As part of an emerging field, pain management experts are imperative in educating other clinicians on the importance of evidence-informed pain-management practice, and integrating that knowledge across healthcare environments.

Additionally, in a health landscape that is facing pain-management challenges like the current chronic pain crisis, advanced health care practitioners can engage in public health education and knowledge sharing, empower patients and advocate on their behalf. Graduates of the Interprofessional Pain Management program are prepared to face these challenges through learning activities that promote the development of their leadership, communication and public education skills.

Working with practice-based and clinical mentors provides students with the opportunity to observe how their mentor approaches their roles as a leader and educator, and recognize how these can be integrated into their own practice and their own future opportunities to become mentors.

Program course opportunities

Full-term courses in this program are not required but are available to help students build evidence of their competencies. Students are strongly advised to take a course in Critical Appraisal of Research and Special Topics in Pain Management, which involves weekly meetings with a Pain Management expert and program peers.

Discussion boards and class communication

Through weekly online discussions, students hear from clinicians at the forefront of the pain management field, and engage in interprofessional discussion and collaboration with their classmates. Learners are exposed to different perspectives in pain management, and become familiar with the public education needs within the field.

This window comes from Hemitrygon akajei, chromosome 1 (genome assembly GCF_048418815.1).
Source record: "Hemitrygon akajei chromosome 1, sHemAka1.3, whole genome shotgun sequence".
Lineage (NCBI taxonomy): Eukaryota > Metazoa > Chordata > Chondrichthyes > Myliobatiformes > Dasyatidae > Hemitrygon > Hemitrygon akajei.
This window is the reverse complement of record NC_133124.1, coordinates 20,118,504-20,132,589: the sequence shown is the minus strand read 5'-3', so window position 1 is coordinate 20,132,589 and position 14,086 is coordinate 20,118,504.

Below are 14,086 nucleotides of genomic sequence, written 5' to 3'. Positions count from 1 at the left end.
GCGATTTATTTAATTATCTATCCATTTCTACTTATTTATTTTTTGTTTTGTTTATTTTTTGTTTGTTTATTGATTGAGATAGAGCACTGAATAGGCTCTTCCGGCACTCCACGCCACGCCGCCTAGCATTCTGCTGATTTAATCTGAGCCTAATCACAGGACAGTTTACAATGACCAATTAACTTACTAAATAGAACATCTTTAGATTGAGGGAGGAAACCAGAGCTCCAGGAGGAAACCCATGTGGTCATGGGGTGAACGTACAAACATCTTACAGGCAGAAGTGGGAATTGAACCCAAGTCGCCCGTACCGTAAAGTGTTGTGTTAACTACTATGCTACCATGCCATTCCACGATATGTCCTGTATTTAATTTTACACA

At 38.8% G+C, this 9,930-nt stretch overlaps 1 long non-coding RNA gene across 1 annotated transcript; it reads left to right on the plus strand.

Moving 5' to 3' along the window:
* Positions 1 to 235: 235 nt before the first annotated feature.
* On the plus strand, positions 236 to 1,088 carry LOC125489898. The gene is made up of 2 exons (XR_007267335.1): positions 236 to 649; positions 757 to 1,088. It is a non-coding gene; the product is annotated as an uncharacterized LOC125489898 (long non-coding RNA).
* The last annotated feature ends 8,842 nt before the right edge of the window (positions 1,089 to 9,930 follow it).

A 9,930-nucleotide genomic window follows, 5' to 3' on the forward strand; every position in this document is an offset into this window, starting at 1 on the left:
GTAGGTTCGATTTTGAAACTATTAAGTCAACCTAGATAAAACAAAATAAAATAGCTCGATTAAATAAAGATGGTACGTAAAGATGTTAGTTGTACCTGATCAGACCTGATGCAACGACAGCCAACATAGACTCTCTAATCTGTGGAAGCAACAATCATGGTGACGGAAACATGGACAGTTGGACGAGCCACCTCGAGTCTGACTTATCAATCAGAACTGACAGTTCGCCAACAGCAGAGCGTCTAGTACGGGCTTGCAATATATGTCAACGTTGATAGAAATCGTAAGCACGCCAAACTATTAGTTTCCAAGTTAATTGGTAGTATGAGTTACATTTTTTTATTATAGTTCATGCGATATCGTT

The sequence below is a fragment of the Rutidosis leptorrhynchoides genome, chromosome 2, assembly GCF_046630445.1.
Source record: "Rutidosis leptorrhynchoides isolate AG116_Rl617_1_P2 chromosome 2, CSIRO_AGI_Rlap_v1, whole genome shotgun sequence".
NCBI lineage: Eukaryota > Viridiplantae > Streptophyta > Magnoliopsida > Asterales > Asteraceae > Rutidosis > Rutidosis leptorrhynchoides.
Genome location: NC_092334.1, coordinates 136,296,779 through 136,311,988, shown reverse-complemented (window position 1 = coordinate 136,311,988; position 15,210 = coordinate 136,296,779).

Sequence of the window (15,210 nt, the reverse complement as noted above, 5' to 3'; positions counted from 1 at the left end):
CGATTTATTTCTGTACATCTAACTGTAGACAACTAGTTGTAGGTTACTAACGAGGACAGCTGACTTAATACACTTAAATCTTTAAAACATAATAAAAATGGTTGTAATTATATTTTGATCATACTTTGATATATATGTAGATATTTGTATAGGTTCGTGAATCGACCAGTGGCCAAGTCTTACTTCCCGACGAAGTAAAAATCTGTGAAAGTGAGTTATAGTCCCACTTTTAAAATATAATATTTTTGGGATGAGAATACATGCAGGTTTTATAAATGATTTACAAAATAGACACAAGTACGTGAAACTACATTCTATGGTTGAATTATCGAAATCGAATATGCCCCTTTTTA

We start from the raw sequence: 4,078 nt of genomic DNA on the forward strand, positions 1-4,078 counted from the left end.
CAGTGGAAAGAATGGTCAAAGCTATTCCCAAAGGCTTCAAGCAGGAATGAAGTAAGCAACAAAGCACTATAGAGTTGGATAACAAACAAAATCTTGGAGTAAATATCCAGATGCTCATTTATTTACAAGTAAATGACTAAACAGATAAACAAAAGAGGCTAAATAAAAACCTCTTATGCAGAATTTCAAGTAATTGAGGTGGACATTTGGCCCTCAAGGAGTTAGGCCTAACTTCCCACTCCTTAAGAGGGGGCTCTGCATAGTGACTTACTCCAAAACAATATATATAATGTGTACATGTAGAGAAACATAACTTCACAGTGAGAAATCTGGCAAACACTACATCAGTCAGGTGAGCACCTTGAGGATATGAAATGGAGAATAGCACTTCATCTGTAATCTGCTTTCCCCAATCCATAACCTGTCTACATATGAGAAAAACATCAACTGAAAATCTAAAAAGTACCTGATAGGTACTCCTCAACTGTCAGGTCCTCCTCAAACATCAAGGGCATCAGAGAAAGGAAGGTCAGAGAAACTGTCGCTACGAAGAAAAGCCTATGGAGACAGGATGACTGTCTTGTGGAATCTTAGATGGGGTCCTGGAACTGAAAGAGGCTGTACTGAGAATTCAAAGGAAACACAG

This program encourages learners to share their knowledge and publish articles on a public education forum. Students have the chance to apply their communication and advocacy skills in practice. They are also asked to conduct research and make an oral presentation as part of the program, which prepares them to engage in thought leadership beyond their graduate education.

Gain perspectives from a variety of professions

The Pain Management program is interdisciplinary by nature, bringing together clinicians from diverse backgrounds. Students learn content together, and explore how to apply it in different ways within their own practice. Throughout the program, students learn with, from, and about each other and share how pain management actualizes within their own profession and those of their colleagues.

Students also develop connections with the various experts that consult with the class, the leading pain management researchers at Western University and their clinical mentors. The result is a graduating cohort of advanced health care practitioners that are connected by their shared expertise, and able to leverage their interdisciplinary network to promote collaboration across professions. Some of the experts students will have the opportunity to interact with within the virtual classroom include:

  • Geoff Bellingham, MD, FRCP(C) (Schulich School of Medicine, Western University)
  • Eldon Loh, MD, FRCP(C) (Schulich School of Medicine, Western University
  • Tim Wideman, PT, PhD (School of Occupational and Physical Therapy, McGill University)
  • Rick Csiernik, MSW, PhD (School of Social Work, King’s College, Western University)
  • Sandra Smeltzer, PhD (Faculty of Information and Media Studies, Western University)
  • Kathryn Birnie, RPsych, PhD (School of Medicine, University of Calgary)
  • Dwight Moulin, MD, FRCP(C) (Schulich School of Medicine, Western University)
  • Gordon Guyatt, PhD (Department of Health Research Methods, Evidence, and Impact, McMaster University)